Economist 9/10/14

  1. “Connected cars”—which may eventually evolve into driverless cars but for the foreseeable future will still have a human at the wheel.Many new cars are already being fitted with equipment that lets them maintain their distance and stay in a motorway lane automatically at a range of speeds, and recognise a parking space and slot into it. They are also getting mobile-telecoms connections: soon, all new cars in Europe will have to be able to alert the emergency services if their on-board sensors detect a crash. Singapore has led the way with using variable tolls to smooth traffic flows during rush-hours; Britain is pioneering “smart motorways”, whose speed limits vary constantly to achieve a similar effect.Earlier this year, Europe’s standards-setting agencies agreed a common set of protocols for cars and traffic infrastructure to communicate.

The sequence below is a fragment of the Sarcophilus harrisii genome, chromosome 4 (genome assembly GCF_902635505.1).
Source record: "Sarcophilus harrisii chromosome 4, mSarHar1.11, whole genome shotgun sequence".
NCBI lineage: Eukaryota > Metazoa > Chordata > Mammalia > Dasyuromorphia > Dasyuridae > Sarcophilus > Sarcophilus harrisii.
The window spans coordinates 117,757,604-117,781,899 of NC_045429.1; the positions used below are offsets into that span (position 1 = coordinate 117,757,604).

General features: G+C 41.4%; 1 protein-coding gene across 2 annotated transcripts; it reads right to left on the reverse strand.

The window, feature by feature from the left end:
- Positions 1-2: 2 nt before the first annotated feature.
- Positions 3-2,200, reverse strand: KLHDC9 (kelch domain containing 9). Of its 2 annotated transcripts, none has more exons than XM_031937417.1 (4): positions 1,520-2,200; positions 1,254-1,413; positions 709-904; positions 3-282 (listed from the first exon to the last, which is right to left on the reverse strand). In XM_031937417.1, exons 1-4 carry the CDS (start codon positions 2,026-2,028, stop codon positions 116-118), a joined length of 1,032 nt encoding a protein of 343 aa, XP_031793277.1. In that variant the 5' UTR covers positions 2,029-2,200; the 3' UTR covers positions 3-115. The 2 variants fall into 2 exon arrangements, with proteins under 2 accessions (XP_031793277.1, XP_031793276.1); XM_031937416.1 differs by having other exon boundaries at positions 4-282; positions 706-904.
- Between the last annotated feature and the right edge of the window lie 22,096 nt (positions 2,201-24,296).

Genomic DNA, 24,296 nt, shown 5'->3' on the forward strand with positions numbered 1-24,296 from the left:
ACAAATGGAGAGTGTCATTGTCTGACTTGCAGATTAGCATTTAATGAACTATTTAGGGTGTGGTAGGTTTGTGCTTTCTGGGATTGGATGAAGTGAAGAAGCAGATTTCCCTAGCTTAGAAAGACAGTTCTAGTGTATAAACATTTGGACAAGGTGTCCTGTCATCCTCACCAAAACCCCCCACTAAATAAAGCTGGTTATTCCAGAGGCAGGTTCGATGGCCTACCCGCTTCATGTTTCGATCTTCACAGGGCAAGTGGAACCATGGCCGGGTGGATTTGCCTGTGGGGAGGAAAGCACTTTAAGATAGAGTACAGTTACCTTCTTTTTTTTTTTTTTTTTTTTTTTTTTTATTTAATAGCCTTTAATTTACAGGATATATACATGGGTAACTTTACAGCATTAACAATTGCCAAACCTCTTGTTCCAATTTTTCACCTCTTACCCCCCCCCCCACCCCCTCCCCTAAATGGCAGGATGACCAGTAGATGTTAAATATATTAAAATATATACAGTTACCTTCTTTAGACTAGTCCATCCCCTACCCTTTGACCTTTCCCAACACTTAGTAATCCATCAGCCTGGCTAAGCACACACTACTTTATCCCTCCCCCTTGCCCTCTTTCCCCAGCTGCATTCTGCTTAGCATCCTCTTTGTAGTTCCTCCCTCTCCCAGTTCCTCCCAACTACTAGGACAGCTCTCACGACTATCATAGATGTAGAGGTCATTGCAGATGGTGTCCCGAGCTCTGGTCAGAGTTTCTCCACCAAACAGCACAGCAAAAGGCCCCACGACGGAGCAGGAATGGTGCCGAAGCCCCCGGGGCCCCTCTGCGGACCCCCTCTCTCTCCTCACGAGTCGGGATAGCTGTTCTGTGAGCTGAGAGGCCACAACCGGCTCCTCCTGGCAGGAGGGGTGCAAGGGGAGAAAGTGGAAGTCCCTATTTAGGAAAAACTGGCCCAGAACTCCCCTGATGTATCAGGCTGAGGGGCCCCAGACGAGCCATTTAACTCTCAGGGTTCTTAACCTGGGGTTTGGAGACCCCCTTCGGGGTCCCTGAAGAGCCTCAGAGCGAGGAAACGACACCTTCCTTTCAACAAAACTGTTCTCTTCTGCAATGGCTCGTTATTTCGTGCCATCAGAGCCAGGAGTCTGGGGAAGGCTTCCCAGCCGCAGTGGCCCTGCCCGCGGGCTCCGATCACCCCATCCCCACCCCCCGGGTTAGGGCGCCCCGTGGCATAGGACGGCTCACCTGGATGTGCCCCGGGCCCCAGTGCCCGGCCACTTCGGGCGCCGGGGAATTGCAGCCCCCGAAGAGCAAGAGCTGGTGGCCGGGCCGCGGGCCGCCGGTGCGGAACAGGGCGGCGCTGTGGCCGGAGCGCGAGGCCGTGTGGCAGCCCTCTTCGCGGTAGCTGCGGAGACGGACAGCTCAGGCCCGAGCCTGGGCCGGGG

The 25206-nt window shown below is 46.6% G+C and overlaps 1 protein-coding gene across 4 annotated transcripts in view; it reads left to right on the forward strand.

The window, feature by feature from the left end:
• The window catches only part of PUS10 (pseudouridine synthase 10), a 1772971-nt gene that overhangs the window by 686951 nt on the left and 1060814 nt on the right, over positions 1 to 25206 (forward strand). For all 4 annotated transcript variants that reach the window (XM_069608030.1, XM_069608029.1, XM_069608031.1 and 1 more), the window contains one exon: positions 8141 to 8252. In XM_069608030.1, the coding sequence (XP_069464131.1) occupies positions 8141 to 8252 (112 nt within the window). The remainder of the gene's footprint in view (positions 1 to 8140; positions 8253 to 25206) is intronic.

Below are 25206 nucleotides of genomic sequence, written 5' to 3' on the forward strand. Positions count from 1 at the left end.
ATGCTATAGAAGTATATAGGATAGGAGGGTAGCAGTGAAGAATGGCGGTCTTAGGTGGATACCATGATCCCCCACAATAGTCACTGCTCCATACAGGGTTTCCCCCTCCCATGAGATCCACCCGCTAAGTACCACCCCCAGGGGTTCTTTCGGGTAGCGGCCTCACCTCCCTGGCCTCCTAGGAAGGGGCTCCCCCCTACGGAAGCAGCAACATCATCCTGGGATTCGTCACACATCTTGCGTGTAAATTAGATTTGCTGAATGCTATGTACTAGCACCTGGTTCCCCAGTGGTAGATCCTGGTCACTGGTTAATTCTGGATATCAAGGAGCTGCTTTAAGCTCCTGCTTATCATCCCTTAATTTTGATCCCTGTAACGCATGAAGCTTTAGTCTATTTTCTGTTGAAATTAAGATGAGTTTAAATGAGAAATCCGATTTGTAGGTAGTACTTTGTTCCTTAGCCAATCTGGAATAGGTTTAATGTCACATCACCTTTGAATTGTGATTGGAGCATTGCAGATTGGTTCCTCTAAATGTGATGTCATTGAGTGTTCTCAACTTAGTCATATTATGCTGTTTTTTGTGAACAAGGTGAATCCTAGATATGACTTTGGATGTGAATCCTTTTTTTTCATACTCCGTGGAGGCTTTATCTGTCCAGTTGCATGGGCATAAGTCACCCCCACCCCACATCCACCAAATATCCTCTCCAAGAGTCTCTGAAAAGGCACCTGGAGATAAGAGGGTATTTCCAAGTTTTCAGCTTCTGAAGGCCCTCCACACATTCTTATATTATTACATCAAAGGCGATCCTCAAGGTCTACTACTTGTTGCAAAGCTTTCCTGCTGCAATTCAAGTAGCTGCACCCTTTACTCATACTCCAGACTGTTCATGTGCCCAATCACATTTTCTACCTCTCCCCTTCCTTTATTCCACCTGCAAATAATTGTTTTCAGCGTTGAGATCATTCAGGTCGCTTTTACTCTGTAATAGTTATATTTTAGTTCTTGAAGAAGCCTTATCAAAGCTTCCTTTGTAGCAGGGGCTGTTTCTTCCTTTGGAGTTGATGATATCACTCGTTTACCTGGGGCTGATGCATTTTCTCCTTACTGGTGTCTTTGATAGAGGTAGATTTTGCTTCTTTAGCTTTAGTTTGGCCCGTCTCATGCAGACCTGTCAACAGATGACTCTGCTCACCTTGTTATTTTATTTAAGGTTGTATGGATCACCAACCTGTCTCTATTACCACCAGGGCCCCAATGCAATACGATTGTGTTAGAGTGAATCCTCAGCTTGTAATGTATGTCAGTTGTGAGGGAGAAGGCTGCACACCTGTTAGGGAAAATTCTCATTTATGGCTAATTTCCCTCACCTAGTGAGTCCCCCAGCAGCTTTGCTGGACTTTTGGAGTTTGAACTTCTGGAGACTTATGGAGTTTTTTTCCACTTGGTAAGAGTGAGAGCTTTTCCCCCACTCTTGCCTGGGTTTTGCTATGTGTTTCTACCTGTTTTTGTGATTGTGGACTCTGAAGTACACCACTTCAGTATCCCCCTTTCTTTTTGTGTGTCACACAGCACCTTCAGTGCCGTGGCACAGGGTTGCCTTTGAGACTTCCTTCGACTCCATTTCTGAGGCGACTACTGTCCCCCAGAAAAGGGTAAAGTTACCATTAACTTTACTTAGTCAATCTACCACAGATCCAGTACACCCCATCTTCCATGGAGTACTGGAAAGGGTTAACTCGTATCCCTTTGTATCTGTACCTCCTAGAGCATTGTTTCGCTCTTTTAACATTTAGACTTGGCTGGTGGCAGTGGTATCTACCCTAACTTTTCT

2. A court in Frankfurt has just imposed a temporary injunction on Uber, the popular ride-sharing service founded in Silicon Valley. The case was brought by the German taxi industry, which argues that the service poses safety risks and flouts the country’s passenger-transport laws.And Germany is putting pressure on Joaquín Almunia, Europe’s outgoing competition commissioner, to reopen an agreement his team negotiated with the online giant in February that is supposed to make Google’s competitors more visible in its search service. But there is no reason to believe that the more dramatic remedies that German politicians want—that Google should be treated as an “essential facility” like gas and electricity networks, or that it should be broken up—would benefit consumers.